Masters Theses

Date of Award


Degree Type


Degree Name

Master of Arts



Major Professor

Walter E. Klippel

Committee Members

Paul W. Parmalee, Gerald F. Schroedl


Full and partial carcass utility indices have been determined for many animals. The most widely utilized animal in eastern prehistoric North America is the white-tailed deer. However, whole carcass utility indices for this animal have not been investigated. In this thesis meat, marrow, and general utility indices are developed for Odocoileus virginianus. These indices are inspected for variation due to sex, age, and season. In addition, marrow fat percentages which may affect the accuracy of marrow utility indices, are investigated. Five deer have been collected from the ridge and valley region of East Tennessee. Four deer were acquired between mid to late fall. The fifth was acquired in mid spring.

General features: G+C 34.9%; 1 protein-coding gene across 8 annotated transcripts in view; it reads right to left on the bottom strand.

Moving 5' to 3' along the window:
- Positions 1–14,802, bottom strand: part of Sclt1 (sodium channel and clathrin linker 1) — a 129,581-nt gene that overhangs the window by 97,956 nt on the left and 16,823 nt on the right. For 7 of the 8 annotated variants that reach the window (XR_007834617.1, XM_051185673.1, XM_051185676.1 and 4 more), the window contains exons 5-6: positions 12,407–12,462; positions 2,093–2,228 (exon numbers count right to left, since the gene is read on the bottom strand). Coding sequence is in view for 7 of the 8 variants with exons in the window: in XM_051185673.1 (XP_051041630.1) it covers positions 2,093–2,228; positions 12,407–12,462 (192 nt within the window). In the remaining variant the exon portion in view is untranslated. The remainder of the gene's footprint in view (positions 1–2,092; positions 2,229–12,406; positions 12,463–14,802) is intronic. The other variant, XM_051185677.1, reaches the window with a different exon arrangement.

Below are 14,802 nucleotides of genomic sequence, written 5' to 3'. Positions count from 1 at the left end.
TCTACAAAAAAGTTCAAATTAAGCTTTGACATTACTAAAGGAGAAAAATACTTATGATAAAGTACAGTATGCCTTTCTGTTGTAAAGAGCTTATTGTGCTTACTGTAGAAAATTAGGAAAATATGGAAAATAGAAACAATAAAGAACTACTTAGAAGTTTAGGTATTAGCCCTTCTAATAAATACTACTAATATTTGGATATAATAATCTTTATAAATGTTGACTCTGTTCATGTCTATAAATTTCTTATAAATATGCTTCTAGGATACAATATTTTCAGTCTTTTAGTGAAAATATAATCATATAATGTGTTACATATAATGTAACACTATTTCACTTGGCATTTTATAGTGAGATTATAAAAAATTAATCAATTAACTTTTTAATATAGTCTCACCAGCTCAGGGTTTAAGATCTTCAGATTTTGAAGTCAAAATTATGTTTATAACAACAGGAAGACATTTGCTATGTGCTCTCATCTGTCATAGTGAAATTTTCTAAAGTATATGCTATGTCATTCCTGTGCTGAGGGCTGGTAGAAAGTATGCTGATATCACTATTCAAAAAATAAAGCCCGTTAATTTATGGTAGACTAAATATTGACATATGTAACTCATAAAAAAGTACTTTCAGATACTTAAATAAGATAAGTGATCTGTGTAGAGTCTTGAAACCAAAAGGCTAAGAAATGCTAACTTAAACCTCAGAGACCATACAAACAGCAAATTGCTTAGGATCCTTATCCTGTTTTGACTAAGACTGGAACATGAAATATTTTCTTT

Differences based upon age and sex are evident for utility indices. When divisions of utility are categorized as high, middle, and low utility there are both differences between males and females, as well as between juveniles and adults. When divisions are only categorized as high and low utility, all adult units fall into basically the same groupings; while differences still exists between juveniles and adults. These indices are also compared with those constructed by Binford (1978) for sheep and caribou, as well as Madrigal's (1999) investigation of white-tailed deer. These newly developed utility indices are applied to white-tailed deer remains from Westwood Plantation (16CT490).

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